6. The problem with these biometric ids is that it’s trivial for even non security experts to get past them. Mythbusters showed how simple it was to get someone’s finger prints and then use them to gain entry (using Gummy Bears!) and they were just goofing around for the show. As much as I’m morally against our idiotic security theater, I object to making a two-tiered system that is no more (and could arguably be less) secure than what we have now.

  7. Alaska’s biometric access control at its lounge network seems to work well. Rarely any line since so many people just scan their finger and go in.

  8. “Maybe CLEAR will be the answer to everyone’s problems, but I’m holding out hope that whatever the solution may be, it will be standardized so all carriers can use it. The ultimate goal should be to eliminate paper and electronic boarding passes for everyone. The race to prove which technology is best has now begun.”

    My best guess is that Delta is really trying to figure out if this kind of approach, tying fingerprints to a record of your identity, can work. They’ll pay CLEAR for the test, but I would guess that they would either bring it in house or try to convince the TSA to use it if they want to expand more widely.

    I certainly have privacy concerns about this, especially if the fingerprints are stored in a way such that they can be read. If they’re stored like a password or like the fingerprints on the secure enclave on an iPhone such that there’s only an encrypted hash of the fingerprints without a decryption key, I’m less concerned.

  9. There are three major players in the biometric field- Cogent Systems (recently sold by 3M to Gemalto), MorphoTrust, and NEC. While there is much good that can come from automating the identification process, there is still a ways to go before I’d fully trust its implementation. I’ve seen from the inside how this data is handled. Let’s just say I’m not yet ready to fully trust it.

  10. My wife’s employer had a similar system for them to clock in and out. Only problem was it wouldn’t recognize half of the finger prints. As far as eliminating paper use they have been trying to do that since the advent of computers and still haven’t succeeded. Most people are still going to want to have that boarding pass in hand before they board a fight. I don’t think that is going to change soon,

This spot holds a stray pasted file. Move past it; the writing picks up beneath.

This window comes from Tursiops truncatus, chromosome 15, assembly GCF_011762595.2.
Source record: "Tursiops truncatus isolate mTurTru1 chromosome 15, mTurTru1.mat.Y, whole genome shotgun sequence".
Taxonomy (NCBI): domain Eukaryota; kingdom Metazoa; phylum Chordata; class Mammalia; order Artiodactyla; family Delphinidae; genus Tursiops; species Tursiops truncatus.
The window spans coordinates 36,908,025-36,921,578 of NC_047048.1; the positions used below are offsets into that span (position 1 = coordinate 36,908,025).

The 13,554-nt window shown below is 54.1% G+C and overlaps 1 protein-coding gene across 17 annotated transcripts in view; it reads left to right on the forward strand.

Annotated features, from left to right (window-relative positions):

11. What could go wrong. It’s not like IT systems EVER not work right. Also I’d like to know more about why CLEAR customers should be allowed to cut in front of other tax payers in the PreCheck line. Who agreed to that? Does the TSA get a kickback? I’m sure there are answers to this question. Maybe I should launch my own service for cutting in line in the regular TSA line. I’m sure that would go over well. Maybe I’ll call mine “MUDDY” :)

  12. I can’t rely on an airline (or any other online business) to protect my address and credit card information reliably. Adding biometric identifiers to this pool of available (to the right hacker) data seems foolhardy at this point.

  13. This story aside, can anybody explain why I (with precheck) would want CLEAR? What does CLEAR offer me that’s better than precheck?

  14. I just flew back from Tel Aviv and they use this technology at passport control on the way out. You scan your passport and a machine takes your live pic to match and gives you a card to let you through. I thought it seemed like an easily gamed system (once you have your barcode card just give it to your badguy friend), but if the Israeli’s are using it, there must be ways to cut out the loopholes.

Leave a Reply

Your email address will not be published. Required fields are marked *

This site uses Akismet to reduce spam. Learn how your comment data is processed.

Cranky Flier